Kid Sis said...

Now you wouldn't be referring to the lovely Chrismas present I received last year as one dollar crap, would you?

I love Charlie, but on this one I'm going with the world's Superman expert/DC archivist (Mark? You out there?). Especially since the math doesn't add up for Fleischer even under the old law.

There's something huge about the 75 year copyright law being quietly changed during the Bush Admin (insert snarky misdirection joke here). As I remember it explained to me, there's no public domain now until 75 years after the copyright owner's DEATH. So stick it out a while longer, and no one will be messing with Mom's Cancer until at least the 22nd century.

Also, I believe the copyrights themselves can now also be passed on to heirs and entities. Making the thing we were all looking forward to; the 75 year rule finally catching up to 1930s properties, well, crap. And, I'm sure, torpedoing many a Noel Coward remake. Bottom line is nothing can be assumed to be public domain based on its age anymore. The chain of ownership has to be researched for each property.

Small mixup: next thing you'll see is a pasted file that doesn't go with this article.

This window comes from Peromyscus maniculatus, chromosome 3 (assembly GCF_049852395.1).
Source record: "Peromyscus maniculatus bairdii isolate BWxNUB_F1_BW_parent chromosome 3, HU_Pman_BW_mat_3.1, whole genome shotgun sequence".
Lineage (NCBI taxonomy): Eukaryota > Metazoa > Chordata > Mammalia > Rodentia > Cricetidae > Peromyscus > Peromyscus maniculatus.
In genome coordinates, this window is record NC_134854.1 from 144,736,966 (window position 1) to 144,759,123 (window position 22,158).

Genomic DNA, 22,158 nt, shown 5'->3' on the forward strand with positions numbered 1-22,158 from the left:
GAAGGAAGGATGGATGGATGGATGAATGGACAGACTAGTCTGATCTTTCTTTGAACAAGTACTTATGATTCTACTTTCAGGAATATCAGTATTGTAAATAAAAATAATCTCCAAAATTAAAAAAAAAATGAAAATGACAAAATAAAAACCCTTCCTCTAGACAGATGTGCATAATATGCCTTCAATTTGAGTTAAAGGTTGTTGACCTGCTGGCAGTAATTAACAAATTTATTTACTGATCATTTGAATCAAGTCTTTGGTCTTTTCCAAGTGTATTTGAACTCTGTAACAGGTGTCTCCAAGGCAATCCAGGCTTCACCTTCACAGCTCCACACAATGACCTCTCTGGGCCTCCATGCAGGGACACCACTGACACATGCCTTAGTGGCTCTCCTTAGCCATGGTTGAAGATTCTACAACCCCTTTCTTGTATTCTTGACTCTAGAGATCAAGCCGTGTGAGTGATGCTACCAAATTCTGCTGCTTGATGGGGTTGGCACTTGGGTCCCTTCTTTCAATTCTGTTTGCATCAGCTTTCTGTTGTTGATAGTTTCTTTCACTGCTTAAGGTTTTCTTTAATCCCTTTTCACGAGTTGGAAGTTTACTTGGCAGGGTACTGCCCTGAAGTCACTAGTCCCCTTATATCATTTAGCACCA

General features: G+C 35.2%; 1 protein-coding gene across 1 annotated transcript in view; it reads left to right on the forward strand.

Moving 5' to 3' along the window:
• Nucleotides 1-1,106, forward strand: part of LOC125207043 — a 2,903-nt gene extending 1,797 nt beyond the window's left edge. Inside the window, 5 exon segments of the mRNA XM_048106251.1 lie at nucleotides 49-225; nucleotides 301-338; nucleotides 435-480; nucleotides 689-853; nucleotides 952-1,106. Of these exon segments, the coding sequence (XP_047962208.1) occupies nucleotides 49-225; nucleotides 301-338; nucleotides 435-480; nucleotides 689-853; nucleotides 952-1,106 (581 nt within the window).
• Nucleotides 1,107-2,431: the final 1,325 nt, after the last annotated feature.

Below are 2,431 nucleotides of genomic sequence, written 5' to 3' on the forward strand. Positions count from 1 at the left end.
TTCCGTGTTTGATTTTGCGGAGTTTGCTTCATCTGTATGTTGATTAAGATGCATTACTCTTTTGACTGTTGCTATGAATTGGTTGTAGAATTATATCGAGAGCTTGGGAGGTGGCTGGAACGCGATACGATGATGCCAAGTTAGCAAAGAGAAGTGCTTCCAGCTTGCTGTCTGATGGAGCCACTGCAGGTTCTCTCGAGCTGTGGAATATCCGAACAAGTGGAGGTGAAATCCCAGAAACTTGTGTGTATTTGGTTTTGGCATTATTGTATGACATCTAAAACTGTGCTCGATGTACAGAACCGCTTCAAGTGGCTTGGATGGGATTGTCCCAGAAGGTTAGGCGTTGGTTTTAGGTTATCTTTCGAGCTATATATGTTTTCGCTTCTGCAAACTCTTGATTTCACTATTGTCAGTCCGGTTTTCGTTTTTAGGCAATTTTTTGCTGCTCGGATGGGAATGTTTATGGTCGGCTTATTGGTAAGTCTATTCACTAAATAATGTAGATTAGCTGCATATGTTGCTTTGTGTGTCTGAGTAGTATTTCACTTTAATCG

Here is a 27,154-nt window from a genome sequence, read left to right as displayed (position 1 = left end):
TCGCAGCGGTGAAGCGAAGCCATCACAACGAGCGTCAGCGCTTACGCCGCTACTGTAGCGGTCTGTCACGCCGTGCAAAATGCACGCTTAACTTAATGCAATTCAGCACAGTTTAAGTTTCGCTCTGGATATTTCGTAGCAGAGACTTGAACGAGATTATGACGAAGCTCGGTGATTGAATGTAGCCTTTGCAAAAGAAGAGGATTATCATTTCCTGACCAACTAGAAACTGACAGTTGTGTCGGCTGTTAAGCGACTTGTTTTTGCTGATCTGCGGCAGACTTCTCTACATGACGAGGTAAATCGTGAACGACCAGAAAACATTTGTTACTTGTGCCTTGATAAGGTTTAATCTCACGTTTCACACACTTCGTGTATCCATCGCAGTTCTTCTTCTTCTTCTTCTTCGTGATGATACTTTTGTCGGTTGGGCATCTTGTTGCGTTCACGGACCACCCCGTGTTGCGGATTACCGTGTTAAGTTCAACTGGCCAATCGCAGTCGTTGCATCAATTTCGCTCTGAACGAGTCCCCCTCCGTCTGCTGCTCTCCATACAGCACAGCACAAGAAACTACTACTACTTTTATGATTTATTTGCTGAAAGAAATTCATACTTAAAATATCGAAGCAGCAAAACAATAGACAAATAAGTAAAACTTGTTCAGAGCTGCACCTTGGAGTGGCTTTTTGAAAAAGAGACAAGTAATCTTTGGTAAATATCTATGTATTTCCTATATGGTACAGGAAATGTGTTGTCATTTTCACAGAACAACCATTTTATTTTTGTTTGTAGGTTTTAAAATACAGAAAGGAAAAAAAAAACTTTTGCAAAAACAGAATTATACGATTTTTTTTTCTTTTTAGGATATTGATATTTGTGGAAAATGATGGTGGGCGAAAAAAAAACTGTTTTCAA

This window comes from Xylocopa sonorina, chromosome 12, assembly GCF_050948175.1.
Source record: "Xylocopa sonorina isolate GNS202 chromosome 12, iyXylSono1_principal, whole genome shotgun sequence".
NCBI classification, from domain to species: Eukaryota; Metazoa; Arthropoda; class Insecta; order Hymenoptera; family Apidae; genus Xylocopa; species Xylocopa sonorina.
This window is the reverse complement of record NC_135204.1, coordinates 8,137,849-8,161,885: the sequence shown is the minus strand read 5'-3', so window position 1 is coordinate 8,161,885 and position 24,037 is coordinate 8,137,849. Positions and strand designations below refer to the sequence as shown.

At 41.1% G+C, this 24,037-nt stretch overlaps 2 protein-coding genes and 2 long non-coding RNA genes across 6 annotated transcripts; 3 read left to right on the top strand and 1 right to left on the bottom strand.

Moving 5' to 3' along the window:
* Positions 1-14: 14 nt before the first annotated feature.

Anyhoo, not trying to start a debate, just passing on some helpful info from an expert researcher/scholar that some big people in Hollywood use as truth...

More importantly, check out my blog post about meeting Carrie Fisher.

Brian Fies said...

"Now you wouldn't be referring to the lovely Chrismas present I received last year as one dollar crap, would you?"

OH NO! Not yours! But there are many different versions available at many different price points and print/sound quality. You got one of the GOOD ones!

"I love Charlie, but on this one I'm going with the world's Superman expert/DC archivist (Mark? You out there?). Especially since the math doesn't add up for Fleischer even under the old law."

For what it's worth, which is not much, Wikipedia backs me up here: : "All seventeen cartoons were sold to Motion Pictures for Television (producers of the TV series The Adventures of Superman) in 1955, and all eventually fell into the public domain (their copyrights having not been renewed by either Paramount, NTA/Republic, EMKA, Ltd./Universal Studios, or even Motion Pictures for Television and DC Comics)..."

I have a copy somewhere of a "Wired" magazine story that listed the Top Ten Movies in the Public Domain, of which the Superman cartoons were one.

You may well be right--copyright is complicated--but since it has no effect on my life, that's about all the research and effort I plan to put into it.